• 1974: Collins, Glenn (July 23, 2005). "A Return Engagement for a Ground Zero Oasis". Wired New York. Archived from the original on February 15, 2019. Retrieved December 8, 2019. The park was built in 1974 in a trade-off that let the developer add seven stories to 1 Liberty Plaza, the office tower across the street; the park could only be completed when a holdout, a Chock Full O' Nuts store, was razed in 1980.
    • Early 1970s: Urbanelli, Elisa (June 7, 1988). Goeschel, Nancy (ed.). U.S. Realty Building (PDF) (Report). New York City Landmarks Preservation Commission. p. 5. In the early 1970s, the U.S. Steel Corporation constructed a plaza, in conjunction with their new headquarters, directly to the north of the U.S. Realty Building ...
  6. ^ a b "Liberty Plaza Construction to Begin this Spring". Wired New York. January 21, 2004. Archived from the original on February 15, 2019. Retrieved December 9, 2019.
  7. ^ a b "Brookfield Properties Re-Opens Lower Manhattan Park Following $8 Million Renovation" (Press release). June 1, 2006. Archived from the original on October 10, 2011. Retrieved October 5, 2011.
  8. ^ Colford, Paul D. (June 6, 2006). "Park Honor for Ex-City Official". Daily News. New York. Archived from the original on December 9, 2019. Retrieved December 9, 2019.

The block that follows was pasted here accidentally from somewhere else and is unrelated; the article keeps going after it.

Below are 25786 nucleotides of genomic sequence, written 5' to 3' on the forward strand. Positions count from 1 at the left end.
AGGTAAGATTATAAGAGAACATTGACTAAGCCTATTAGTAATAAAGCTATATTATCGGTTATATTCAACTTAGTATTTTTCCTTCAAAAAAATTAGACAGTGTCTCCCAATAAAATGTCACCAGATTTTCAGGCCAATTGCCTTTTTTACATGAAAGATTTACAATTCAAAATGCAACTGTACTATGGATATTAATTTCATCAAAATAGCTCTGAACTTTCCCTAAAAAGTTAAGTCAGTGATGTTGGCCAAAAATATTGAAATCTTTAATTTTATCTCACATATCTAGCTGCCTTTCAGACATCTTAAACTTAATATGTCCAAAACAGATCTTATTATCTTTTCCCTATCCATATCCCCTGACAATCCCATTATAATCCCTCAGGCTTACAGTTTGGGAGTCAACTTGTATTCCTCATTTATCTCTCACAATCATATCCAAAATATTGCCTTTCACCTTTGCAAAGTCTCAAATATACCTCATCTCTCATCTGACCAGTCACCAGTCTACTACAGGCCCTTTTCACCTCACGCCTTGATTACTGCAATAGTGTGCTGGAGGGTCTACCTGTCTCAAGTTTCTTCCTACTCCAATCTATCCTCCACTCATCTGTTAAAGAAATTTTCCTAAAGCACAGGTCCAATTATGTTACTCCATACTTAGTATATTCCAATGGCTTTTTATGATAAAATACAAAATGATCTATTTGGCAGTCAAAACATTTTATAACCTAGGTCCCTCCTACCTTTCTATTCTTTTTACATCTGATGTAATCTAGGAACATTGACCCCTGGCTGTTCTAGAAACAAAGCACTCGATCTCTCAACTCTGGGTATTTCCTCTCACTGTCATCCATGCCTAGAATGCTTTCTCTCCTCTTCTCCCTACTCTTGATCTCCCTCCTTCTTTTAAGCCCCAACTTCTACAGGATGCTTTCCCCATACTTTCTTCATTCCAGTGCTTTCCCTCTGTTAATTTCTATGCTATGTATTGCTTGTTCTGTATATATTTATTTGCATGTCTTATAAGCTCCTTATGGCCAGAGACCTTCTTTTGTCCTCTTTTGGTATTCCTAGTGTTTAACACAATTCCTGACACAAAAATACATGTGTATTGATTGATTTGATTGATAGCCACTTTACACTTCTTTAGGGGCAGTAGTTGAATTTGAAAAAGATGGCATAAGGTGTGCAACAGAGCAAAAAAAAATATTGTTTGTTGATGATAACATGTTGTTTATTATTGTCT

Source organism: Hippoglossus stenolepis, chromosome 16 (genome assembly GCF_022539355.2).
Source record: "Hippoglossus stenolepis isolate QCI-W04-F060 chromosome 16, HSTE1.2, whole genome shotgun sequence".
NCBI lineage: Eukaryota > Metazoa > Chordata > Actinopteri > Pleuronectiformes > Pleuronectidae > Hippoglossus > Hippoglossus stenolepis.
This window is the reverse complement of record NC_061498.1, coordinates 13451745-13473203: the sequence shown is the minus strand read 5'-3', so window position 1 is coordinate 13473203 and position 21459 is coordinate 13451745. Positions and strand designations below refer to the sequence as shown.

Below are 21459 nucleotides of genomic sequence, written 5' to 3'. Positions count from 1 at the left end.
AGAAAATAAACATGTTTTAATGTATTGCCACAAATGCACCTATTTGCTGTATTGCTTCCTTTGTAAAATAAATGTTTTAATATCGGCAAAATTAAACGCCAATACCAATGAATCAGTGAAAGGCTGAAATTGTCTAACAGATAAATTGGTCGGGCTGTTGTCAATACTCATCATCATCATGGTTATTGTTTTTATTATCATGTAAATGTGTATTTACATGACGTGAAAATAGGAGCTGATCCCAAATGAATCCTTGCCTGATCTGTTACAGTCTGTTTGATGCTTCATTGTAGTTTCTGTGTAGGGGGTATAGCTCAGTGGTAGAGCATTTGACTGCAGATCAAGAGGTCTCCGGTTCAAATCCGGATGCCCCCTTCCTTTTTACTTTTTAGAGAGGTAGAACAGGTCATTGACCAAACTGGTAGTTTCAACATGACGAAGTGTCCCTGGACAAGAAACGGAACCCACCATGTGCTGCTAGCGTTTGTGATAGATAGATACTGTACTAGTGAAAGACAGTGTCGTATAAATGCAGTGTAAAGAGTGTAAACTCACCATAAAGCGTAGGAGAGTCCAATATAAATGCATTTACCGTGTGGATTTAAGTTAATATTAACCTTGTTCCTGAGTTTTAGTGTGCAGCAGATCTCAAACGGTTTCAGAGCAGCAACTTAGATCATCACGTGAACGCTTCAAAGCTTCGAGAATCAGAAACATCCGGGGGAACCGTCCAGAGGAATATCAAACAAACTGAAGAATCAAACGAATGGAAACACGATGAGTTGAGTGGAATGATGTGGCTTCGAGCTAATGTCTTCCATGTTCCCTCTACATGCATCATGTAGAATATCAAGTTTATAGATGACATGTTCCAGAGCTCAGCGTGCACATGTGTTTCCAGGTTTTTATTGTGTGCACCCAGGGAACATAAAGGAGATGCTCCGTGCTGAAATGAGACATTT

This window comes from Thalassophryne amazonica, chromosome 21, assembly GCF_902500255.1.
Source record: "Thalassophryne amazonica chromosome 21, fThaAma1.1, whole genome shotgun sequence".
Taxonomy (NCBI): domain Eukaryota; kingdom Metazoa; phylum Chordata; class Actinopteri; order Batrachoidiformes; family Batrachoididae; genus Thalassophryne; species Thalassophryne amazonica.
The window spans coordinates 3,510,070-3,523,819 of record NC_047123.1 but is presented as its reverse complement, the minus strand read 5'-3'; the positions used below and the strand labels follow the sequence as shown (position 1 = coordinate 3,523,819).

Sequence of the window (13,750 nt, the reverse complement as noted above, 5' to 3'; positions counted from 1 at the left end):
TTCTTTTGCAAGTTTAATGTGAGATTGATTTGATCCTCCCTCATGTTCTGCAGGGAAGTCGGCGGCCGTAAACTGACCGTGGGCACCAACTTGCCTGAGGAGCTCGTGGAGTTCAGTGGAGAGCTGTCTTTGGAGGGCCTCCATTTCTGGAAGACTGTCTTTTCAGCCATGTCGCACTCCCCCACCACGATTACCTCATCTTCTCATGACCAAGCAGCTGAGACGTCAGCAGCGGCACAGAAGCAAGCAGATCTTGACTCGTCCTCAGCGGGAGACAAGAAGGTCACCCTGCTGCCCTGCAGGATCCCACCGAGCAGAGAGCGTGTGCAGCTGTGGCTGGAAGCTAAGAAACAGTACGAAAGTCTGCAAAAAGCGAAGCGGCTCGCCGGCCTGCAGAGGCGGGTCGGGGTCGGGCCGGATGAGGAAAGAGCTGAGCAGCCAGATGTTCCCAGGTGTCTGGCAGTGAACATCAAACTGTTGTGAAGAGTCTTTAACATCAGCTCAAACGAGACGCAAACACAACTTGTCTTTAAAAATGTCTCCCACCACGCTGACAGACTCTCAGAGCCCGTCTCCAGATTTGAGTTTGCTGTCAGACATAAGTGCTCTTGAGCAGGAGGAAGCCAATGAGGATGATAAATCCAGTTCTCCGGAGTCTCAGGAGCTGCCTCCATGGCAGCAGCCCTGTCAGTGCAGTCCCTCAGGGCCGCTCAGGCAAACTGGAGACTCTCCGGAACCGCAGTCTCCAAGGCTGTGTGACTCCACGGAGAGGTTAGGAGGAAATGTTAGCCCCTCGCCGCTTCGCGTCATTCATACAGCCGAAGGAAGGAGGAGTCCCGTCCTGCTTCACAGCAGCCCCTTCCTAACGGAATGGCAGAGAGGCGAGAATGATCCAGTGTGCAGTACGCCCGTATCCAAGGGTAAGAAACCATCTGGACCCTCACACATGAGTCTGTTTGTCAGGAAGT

9. ^ "'WTC Cross' is Installed in 9/11 Memorial Museum (Updated)". 9/11 Memorial & Museum. July 23, 2011. Archived from the original on December 9, 2019. Retrieved December 9, 2019.
  10. ^ "Zuccotti Park". Cooper, Robertson & Partners. Archived from the original on March 17, 2010. Retrieved March 16, 2015.
  11. ^ Neuendorf, Henri (September 18, 2018). "Isa Genzken's Monumental Steel Rose Rises in Zuccotti Park—Just in Time for the 10-Year Anniversary of the Financial Crisis". artnet News. Archived from the original on September 14, 2019. Retrieved December 9, 2019.
  12. ^ "Zuccotti Park Opens at Broadway and Liberty Street". Lower Manhattan Development Corporation. June 1, 2006. Archived from the original on October 3, 2006. Retrieved July 1, 2010.
  13. ^ "Liberty Plaza Park Turns Over a New Leaf". Lower Manhattan Development Corporation. July 25, 2005. Archived from the original on September 28, 2006. Retrieved July 1, 2010.
  14. ^ Dunlap, David W. (June 1, 2006). "Back at His Bench Downtown, Having Survived 9/11". The New York Times. Retrieved October 13, 2011.
  15. ^ Genocchio, Benjamin (June 23, 2006). "Works of a Major Player In Macho Sculpture". The New York Times. Retrieved October 3, 2011.